Date: 12 October, 2020
by Sakshi Verma, UILS, Panjab University
Prostitution has been observed to be an always existing profession in the Indian society and in the present age is worth more than $100 billion globally and there are 20 million sex workers with 35.4% of them being less than 18 years old according to the annual Report of National AIDS Control Organisation, Ministry of Health and Family Welfare, Government of India.
In India, female sex workers are also referred as Tawaif or Devdasis.
Organisations of sex workers, United Nations agencies and Commissions have articulated sex work as a “contractual arrangement where sexual services are negotiated between consenting adults”.
Although sex workers are granted the same rights as any other citizen of India but they are nowhere protected under the Labour Laws. They have the liberty to claim Rehabilitation and rescue if they so demand.
Prostitution in India is primarily governed by the Immoral Traffic (Prevention) Act, 1956 and is legal according to the Act. But in most cases, sex workers are persecuted not under this Act but under the Indian Penal Code for hindering public decency or causing public nuisance. Though prostitution is legal, some other activities related to it are not such as:
Pimping and pandering
Prostitution in a hotel
Owning or managing a brothel
Soliciting in a public place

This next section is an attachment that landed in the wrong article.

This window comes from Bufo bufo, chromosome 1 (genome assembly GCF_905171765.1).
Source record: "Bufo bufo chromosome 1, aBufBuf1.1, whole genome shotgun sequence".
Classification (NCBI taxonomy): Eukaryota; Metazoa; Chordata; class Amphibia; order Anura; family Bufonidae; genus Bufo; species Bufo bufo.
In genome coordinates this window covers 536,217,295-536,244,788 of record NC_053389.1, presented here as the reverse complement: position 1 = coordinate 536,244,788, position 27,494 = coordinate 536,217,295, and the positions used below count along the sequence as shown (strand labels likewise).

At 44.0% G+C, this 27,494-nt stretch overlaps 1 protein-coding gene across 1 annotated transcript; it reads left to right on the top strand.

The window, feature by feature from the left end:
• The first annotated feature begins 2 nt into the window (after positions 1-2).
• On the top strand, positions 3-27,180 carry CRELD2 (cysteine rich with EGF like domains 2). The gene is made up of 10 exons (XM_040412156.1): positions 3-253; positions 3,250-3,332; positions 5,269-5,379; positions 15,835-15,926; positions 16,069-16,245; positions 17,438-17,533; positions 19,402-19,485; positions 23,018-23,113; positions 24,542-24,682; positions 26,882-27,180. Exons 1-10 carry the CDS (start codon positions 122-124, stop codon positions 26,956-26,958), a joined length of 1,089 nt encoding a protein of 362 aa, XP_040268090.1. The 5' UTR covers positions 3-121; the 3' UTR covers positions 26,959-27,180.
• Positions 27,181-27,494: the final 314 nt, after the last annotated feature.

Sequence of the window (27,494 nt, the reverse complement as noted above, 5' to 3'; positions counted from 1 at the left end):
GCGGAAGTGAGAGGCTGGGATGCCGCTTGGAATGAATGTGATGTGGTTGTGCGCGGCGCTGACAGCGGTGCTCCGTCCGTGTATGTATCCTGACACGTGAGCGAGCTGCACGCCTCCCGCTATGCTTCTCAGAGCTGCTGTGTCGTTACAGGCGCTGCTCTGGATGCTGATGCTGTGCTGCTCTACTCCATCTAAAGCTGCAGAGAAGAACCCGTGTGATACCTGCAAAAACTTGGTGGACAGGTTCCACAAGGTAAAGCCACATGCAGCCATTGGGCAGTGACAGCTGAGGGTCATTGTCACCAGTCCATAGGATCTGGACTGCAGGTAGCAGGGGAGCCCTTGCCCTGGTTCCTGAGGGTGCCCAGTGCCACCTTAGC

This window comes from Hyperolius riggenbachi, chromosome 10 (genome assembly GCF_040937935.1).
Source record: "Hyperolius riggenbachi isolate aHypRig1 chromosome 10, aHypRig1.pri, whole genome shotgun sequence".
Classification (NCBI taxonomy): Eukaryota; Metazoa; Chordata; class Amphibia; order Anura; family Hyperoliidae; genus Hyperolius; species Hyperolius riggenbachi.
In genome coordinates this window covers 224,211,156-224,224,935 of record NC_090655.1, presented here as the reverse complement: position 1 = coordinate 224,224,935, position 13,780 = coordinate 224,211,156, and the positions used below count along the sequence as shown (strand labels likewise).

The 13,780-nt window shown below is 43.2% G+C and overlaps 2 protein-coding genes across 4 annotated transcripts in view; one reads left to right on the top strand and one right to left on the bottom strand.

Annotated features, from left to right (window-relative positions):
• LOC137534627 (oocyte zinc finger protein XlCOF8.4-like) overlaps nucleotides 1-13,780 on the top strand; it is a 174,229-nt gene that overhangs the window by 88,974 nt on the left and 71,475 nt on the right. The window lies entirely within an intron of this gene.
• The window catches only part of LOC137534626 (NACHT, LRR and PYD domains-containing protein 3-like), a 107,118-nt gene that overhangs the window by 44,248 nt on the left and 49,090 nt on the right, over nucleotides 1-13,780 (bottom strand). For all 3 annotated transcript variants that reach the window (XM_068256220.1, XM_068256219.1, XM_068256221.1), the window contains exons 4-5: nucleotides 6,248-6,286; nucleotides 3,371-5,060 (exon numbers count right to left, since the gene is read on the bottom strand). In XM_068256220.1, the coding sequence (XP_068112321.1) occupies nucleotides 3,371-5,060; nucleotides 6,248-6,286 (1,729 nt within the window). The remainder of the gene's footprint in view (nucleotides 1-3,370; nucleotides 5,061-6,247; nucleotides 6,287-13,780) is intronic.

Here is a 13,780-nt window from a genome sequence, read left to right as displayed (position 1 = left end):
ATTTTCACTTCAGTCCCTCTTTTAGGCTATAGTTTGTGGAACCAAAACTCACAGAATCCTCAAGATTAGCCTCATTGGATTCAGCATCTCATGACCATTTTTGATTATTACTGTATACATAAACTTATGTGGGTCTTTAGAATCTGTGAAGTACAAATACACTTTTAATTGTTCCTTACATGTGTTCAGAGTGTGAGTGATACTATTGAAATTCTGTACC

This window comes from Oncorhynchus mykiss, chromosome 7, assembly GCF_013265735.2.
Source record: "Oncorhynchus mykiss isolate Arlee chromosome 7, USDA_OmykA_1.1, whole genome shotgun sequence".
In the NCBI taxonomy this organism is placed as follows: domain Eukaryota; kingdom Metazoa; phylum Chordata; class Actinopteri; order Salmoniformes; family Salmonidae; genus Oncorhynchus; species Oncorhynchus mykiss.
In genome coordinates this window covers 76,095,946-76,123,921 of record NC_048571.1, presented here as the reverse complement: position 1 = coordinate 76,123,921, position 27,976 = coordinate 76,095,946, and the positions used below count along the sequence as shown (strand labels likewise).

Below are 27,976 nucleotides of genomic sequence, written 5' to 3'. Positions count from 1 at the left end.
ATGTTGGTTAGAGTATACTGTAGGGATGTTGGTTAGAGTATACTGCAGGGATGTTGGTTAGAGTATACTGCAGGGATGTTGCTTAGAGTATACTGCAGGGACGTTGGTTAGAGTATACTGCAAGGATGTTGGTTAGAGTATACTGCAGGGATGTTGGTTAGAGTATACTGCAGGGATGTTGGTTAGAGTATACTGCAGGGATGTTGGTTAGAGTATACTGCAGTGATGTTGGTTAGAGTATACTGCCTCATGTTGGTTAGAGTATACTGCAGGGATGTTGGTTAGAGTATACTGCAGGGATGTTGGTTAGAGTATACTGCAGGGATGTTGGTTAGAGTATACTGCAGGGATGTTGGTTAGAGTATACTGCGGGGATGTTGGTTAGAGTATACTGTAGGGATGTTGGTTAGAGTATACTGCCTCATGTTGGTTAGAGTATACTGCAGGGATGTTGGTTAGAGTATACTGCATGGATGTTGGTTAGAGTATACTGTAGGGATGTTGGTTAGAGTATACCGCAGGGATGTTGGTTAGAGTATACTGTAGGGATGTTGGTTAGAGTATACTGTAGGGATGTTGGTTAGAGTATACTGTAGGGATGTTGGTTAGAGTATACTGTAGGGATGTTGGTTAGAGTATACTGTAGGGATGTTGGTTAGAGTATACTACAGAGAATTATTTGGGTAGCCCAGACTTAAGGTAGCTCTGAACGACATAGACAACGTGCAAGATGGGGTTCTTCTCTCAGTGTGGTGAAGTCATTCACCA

However, these activities are illegally practised behind closed doors on a large scale.
The Immoral Traffic (Prevention) Act, 1956 was originally enacted to minimise prostitution and ultimately abolish it.
The act prohibits sex workers to not conduct their business within 200 yards from a public place.
The Immoral Traffic (Prevention) Act, 1956 has been amended in 1986 and following are the provisions of the amended act:
Soliciting by sex workers: the act prohibits sex workers from seducing or soliciting clients in any way especially by publically displaying their phone number and provides with the provision of imprisonment up to 6 months.
Practice of profession in public domain: the act bars any sex worker to conduct business within 200 yards of public domain and is liable to be punished up to 3 months.
Trafficking and procuring any sex worker is strictly punishable. Even an attempt to commit such an offence is punishable.
Brothel: managing and owning a brothel is illegal and the offender is punishable up to 3 years
Babus and pimps: the act widens the context of the word ‘pimp’ and chargers any adult male who permanently lives with a sex worker unless he proves otherwise in court. All pimps and babus aiding and assisting prostitution and earning a living from such a business are punishable.
The Hon’ble Supreme Court on September 21, 2020 directed the Centre and State Governments to initiate the provision of free food and financial aid to sex workers due to the COVID-19 Pandemic in the form of dry rations, soaps and sanitizers, masks and other essential items without insisting on showing their identity proof.
The Bombay High Court on September 23, 2020 observed that there is no provision under the Immoral Traffic (Prevention) Act, 1956 which empowers the Court to consider any sex worker to be a criminal. Prostitution is not an offence per se and nobody can be made punishable only for indulging in such an act. However, abuse of a person into being a part of prostitution or sexual exploitation are what are punishable under the act.
It can be concluded that the Immoral Traffic (Prevention) Act is not an inclusive legislation as it works by taking into account the socially construed ideals of humanity and ignores the harsh reality of sex workers. It avoids the fact that cities like Bombay and Delhi have brothels and accounts for large business share of prostitution in Asia. We require a more empathetic approach and a new legislation is the need of the hour.